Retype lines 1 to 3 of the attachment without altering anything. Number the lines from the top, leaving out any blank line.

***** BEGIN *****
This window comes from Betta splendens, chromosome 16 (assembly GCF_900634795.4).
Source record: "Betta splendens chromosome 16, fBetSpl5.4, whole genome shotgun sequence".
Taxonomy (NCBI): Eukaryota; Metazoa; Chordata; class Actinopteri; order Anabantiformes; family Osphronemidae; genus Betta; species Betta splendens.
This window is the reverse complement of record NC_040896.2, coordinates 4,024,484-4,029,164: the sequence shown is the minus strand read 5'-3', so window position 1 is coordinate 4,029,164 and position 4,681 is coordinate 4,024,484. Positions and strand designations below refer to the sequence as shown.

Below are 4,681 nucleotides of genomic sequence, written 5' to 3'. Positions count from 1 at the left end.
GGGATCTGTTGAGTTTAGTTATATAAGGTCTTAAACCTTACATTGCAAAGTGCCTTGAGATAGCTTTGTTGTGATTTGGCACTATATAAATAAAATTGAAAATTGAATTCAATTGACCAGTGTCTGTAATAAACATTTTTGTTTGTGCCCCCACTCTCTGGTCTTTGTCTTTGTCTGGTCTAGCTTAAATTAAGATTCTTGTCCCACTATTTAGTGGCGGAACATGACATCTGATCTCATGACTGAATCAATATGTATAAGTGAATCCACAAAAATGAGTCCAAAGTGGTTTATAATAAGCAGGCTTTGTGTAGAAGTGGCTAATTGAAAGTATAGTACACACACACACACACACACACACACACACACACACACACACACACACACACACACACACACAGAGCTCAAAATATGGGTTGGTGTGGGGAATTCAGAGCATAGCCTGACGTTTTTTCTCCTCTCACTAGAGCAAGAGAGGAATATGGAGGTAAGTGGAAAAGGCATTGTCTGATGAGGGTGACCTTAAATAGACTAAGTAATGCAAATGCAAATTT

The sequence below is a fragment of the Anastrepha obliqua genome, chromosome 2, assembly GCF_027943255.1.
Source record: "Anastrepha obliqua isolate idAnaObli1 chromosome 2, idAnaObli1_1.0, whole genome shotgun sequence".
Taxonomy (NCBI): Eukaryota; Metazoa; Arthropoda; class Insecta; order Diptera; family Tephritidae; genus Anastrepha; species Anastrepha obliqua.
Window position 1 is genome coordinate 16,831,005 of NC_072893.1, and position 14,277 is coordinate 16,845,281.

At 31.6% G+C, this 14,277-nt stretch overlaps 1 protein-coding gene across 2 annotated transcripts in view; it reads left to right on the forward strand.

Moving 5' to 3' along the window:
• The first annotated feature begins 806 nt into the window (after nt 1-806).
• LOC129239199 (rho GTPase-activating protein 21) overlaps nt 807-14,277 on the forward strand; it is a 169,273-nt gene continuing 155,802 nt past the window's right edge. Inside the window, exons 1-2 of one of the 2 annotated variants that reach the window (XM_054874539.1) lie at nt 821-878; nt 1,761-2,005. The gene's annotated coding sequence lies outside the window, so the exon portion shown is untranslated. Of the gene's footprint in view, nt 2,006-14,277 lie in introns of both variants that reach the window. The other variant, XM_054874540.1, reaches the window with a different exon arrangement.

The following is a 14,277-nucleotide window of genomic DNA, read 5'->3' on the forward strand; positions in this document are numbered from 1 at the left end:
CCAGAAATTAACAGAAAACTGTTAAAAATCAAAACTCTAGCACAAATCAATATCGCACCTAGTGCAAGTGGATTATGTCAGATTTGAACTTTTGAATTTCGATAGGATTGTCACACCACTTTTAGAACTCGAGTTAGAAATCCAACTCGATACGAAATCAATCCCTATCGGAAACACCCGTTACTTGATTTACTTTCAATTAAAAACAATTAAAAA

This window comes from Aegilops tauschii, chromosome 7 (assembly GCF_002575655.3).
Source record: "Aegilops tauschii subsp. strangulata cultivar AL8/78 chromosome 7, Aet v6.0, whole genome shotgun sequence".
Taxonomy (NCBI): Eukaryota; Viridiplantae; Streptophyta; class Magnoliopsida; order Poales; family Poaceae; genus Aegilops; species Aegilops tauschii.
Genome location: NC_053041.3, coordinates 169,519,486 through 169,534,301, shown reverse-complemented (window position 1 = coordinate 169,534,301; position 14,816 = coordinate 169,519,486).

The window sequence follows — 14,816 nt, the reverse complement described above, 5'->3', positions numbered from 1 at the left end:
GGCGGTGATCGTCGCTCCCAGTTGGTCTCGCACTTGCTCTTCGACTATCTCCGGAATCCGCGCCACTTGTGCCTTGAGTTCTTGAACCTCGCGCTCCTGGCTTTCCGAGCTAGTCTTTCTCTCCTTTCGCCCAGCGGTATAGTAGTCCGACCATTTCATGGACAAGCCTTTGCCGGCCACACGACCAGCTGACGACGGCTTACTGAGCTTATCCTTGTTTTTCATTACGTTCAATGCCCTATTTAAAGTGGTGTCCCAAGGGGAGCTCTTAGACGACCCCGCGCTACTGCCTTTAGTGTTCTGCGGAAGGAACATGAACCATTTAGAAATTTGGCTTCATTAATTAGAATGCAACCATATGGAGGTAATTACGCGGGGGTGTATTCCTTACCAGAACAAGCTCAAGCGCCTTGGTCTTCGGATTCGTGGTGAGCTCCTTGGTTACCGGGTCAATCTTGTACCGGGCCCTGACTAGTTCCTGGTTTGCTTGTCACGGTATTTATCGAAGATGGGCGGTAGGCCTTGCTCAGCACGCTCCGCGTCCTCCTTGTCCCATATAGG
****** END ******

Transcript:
This window comes from Betta splendens, chromosome 16 (assembly GCF_900634795.4).
Source record: "Betta splendens chromosome 16, fBetSpl5.4, whole genome shotgun sequence".
Taxonomy (NCBI): Eukaryota; Metazoa; Chordata; class Actinopteri; order Anabantiformes; family Osphronemidae; genus Betta; species Betta splendens.